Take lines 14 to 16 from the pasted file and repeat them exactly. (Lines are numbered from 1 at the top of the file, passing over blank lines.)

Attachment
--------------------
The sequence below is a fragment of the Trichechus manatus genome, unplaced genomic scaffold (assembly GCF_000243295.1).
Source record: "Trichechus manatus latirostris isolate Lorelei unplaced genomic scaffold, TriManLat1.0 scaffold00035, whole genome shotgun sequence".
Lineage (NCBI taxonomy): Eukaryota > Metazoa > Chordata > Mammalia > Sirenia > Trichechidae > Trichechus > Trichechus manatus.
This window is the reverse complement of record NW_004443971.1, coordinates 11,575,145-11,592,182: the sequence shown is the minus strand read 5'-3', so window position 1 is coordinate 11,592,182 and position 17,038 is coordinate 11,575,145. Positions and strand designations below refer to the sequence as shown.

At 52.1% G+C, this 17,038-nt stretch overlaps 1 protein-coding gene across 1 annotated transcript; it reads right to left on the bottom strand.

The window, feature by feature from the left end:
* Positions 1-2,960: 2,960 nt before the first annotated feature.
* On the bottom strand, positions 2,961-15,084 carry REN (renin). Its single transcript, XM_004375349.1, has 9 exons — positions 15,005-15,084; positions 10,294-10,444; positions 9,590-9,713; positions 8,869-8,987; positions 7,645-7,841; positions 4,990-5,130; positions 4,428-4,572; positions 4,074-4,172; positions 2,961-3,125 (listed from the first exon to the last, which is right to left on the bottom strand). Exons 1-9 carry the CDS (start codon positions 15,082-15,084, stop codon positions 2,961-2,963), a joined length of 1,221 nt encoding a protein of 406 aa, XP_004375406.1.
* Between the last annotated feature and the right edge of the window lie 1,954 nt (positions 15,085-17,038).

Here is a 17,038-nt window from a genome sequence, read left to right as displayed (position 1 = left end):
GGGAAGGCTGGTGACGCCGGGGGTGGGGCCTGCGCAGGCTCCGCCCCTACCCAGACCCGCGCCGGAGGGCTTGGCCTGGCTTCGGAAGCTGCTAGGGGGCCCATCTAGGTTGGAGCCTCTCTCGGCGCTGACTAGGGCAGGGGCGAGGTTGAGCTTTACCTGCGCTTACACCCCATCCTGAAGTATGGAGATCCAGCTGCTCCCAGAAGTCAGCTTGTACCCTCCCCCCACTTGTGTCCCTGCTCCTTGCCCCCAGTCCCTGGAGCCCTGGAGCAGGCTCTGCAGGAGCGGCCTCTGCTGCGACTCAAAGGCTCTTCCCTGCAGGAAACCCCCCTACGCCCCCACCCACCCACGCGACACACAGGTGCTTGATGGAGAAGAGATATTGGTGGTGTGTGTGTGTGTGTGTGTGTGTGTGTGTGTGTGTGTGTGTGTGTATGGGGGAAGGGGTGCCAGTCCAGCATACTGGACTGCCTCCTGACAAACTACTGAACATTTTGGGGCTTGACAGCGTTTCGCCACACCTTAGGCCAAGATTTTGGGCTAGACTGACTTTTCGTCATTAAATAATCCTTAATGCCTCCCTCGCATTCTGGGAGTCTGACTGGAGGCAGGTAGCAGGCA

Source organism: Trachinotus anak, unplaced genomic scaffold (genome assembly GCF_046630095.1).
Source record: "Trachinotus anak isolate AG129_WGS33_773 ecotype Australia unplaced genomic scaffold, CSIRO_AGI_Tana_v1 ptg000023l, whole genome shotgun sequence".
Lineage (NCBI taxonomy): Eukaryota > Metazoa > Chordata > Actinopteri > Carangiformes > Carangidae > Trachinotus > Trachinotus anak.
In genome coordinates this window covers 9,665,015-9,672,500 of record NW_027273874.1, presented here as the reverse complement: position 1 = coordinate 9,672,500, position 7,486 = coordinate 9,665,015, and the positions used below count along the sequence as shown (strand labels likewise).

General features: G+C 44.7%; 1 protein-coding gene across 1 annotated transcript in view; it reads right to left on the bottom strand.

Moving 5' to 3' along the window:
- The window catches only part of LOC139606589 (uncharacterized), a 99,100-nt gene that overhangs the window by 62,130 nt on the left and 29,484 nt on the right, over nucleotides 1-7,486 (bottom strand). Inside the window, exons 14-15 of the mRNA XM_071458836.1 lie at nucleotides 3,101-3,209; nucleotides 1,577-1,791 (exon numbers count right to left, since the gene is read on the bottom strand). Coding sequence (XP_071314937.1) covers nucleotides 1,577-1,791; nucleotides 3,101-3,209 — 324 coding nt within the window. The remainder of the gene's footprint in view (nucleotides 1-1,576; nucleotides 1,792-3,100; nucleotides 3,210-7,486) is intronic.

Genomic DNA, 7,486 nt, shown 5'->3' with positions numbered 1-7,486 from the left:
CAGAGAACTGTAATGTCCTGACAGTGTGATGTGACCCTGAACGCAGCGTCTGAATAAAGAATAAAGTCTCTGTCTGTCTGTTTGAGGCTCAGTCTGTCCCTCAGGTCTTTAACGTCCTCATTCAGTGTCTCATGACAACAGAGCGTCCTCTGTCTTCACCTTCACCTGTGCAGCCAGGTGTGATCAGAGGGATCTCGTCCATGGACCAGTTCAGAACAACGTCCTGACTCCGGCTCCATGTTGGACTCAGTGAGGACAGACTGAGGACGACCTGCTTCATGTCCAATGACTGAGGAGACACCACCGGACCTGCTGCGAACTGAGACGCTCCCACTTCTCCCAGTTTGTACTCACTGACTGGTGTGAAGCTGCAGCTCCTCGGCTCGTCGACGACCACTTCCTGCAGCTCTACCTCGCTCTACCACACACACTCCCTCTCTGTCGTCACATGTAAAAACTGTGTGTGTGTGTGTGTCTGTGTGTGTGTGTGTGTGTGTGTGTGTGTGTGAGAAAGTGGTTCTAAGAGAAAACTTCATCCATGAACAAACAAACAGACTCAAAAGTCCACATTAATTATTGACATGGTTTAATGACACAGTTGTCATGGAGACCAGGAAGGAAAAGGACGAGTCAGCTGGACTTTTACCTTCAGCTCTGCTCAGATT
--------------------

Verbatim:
Lineage (NCBI taxonomy): Eukaryota > Metazoa > Chordata > Actinopteri > Carangiformes > Carangidae > Trachinotus > Trachinotus anak.
In genome coordinates this window covers 9,665,015-9,672,500 of record NW_027273874.1, presented here as the reverse complement: position 1 = coordinate 9,672,500, position 7,486 = coordinate 9,665,015, and the positions used below count along the sequence as shown (strand labels likewise).

General features: G+C 44.7%; 1 protein-coding gene across 1 annotated transcript in view; it reads right to left on the bottom strand.